by GWL Nicholson.
Canada's Weapons of War Series, WOW034
A5 size softback, 24 pages
Review by Peter Brown
Defending ports and installations against attack or bombardment from the sea was still a major consideration in WW2.
Canada reviewed its coastal defences in the late 1920s and a complete plan was devised covering the types of guns to be put in each location for various purposes. Putting this plan into practice was very slow however, with the outbreak of war an interim scheme was put into action usually involving building the emplacements for the guns they should have had but fitting what was available.
This book is different from other Canadian Weapons of War series productions as it is based on a report compiled in 1944 by the Canadian "official historian" with additional details for non-military readers such as defining the difference between BL and QF guns. It covers the intended plans and what actually happened including details of what equipment was used in each location. This covers the guns themselves, supporting searchlights and the command and control measures for them.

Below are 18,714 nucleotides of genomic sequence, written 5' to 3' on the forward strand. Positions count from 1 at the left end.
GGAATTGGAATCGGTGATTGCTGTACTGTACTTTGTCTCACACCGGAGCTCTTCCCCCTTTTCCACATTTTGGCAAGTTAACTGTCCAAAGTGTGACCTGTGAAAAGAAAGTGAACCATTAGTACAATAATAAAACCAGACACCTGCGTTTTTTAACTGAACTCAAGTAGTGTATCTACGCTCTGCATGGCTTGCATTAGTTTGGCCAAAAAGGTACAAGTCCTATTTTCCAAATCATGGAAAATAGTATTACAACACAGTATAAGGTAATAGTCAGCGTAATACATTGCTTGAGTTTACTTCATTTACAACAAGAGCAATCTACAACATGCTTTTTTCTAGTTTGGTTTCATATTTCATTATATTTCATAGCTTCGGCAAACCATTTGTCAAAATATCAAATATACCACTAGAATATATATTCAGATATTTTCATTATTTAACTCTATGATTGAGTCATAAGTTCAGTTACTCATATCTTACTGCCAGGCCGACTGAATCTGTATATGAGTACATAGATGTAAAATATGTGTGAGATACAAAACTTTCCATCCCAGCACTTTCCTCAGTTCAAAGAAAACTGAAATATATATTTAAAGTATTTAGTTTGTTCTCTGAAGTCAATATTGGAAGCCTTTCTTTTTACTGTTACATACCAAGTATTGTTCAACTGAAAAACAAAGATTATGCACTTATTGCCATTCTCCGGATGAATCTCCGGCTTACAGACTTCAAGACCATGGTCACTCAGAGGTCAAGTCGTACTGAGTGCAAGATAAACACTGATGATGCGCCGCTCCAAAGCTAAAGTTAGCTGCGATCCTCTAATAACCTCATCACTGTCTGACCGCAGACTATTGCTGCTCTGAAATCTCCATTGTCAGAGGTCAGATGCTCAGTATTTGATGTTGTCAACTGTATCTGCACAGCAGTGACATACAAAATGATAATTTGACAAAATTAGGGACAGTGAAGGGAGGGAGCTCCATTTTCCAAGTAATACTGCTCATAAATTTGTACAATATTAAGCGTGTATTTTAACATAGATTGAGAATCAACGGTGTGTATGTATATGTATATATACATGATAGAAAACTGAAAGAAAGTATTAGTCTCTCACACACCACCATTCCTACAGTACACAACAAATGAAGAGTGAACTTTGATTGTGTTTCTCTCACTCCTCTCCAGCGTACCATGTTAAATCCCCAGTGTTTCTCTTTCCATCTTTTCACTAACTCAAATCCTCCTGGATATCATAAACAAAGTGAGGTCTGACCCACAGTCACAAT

It uses several period photos of guns, lights and emplacements but does not have any equipment plans, however a map shows the location of the many coast artillery sites.
These defences were never called on to fire in anger which means they were either a complete waste of resources or completely successful in deterring the enemy. Whichever view you take, this book sheds light on a form of defence which is now a thing of the past but is still well worth studying.
Thanks to Clive Law at Service Publications for the review book.